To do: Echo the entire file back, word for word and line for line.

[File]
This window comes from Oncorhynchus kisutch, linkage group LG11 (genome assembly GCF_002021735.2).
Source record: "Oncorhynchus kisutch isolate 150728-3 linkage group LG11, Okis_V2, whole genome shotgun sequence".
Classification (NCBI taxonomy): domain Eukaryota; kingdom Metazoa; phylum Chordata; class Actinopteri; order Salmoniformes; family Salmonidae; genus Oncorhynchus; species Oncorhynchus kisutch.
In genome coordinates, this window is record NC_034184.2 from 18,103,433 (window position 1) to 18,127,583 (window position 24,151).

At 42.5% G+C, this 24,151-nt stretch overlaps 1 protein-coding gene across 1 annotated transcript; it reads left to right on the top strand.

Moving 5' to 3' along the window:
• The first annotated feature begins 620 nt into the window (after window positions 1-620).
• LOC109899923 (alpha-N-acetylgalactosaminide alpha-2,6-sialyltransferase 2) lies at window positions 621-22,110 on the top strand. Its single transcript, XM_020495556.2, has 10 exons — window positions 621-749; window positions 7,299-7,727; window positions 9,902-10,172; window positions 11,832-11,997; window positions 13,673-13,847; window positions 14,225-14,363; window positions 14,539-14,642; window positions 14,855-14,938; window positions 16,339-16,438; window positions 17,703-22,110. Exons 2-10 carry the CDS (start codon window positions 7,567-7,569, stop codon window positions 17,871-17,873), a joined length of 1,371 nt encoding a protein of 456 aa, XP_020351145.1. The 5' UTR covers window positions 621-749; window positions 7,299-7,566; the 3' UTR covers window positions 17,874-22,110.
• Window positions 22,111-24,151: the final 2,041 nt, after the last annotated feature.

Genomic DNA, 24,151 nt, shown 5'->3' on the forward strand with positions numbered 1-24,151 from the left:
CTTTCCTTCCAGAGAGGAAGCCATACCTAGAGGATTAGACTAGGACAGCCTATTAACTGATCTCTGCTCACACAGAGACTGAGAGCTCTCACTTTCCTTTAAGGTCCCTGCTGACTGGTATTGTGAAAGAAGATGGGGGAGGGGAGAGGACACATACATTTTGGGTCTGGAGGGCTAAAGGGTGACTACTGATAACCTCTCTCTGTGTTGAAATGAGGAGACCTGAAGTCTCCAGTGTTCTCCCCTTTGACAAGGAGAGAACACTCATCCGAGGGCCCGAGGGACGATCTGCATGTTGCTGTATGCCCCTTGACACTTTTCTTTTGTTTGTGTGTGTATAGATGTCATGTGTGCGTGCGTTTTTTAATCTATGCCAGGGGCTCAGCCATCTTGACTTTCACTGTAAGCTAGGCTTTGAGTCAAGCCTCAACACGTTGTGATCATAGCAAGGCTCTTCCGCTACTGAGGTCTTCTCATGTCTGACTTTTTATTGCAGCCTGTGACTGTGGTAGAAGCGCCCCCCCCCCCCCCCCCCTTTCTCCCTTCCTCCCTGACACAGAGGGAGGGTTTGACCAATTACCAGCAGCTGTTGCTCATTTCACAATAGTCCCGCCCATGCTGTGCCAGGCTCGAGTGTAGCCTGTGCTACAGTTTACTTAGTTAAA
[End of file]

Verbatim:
This window comes from Oncorhynchus kisutch, linkage group LG11 (genome assembly GCF_002021735.2).
Source record: "Oncorhynchus kisutch isolate 150728-3 linkage group LG11, Okis_V2, whole genome shotgun sequence".
Classification (NCBI taxonomy): domain Eukaryota; kingdom Metazoa; phylum Chordata; class Actinopteri; order Salmoniformes; family Salmonidae; genus Oncorhynchus; species Oncorhynchus kisutch.
In genome coordinates, this window is record NC_034184.2 from 18,103,433 (window position 1) to 18,127,583 (window position 24,151).

At 42.5% G+C, this 24,151-nt stretch overlaps 1 protein-coding gene across 1 annotated transcript; it reads left to right on the top strand.

Moving 5' to 3' along the window:
• The first annotated feature begins 620 nt into the window (after window positions 1-620).
• LOC109899923 (alpha-N-acetylgalactosaminide alpha-2,6-sialyltransferase 2) lies at window positions 621-22,110 on the top strand. Its single transcript, XM_020495556.2, has 10 exons — window positions 621-749; window positions 7,299-7,727; window positions 9,902-10,172; window positions 11,832-11,997; window positions 13,673-13,847; window positions 14,225-14,363; window positions 14,539-14,642; window positions 14,855-14,938; window positions 16,339-16,438; window positions 17,703-22,110. Exons 2-10 carry the CDS (start codon window positions 7,567-7,569, stop codon window positions 17,871-17,873), a joined length of 1,371 nt encoding a protein of 456 aa, XP_020351145.1. The 5' UTR covers window positions 621-749; window positions 7,299-7,566; the 3' UTR covers window positions 17,874-22,110.
• Window positions 22,111-24,151: the final 2,041 nt, after the last annotated feature.

Genomic DNA, 24,151 nt, shown 5'->3' on the forward strand with positions numbered 1-24,151 from the left:
CTTTCCTTCCAGAGAGGAAGCCATACCTAGAGGATTAGACTAGGACAGCCTATTAACTGATCTCTGCTCACACAGAGACTGAGAGCTCTCACTTTCCTTTAAGGTCCCTGCTGACTGGTATTGTGAAAGAAGATGGGGGAGGGGAGAGGACACATACATTTTGGGTCTGGAGGGCTAAAGGGTGACTACTGATAACCTCTCTCTGTGTTGAAATGAGGAGACCTGAAGTCTCCAGTGTTCTCCCCTTTGACAAGGAGAGAACACTCATCCGAGGGCCCGAGGGACGATCTGCATGTTGCTGTATGCCCCTTGACACTTTTCTTTTGTTTGTGTGTGTATAGATGTCATGTGTGCGTGCGTTTTTTAATCTATGCCAGGGGCTCAGCCATCTTGACTTTCACTGTAAGCTAGGCTTTGAGTCAAGCCTCAACACGTTGTGATCATAGCAAGGCTCTTCCGCTACTGAGGTCTTCTCATGTCTGACTTTTTATTGCAGCCTGTGACTGTGGTAGAAGCGCCCCCCCCCCCCCCCCCCTTTCTCCCTTCCTCCCTGACACAGAGGGAGGGTTTGACCAATTACCAGCAGCTGTTGCTCATTTCACAATAGTCCCGCCCATGCTGTGCCAGGCTCGAGTGTAGCCTGTGCTACAGTTTACTTAGTTAAA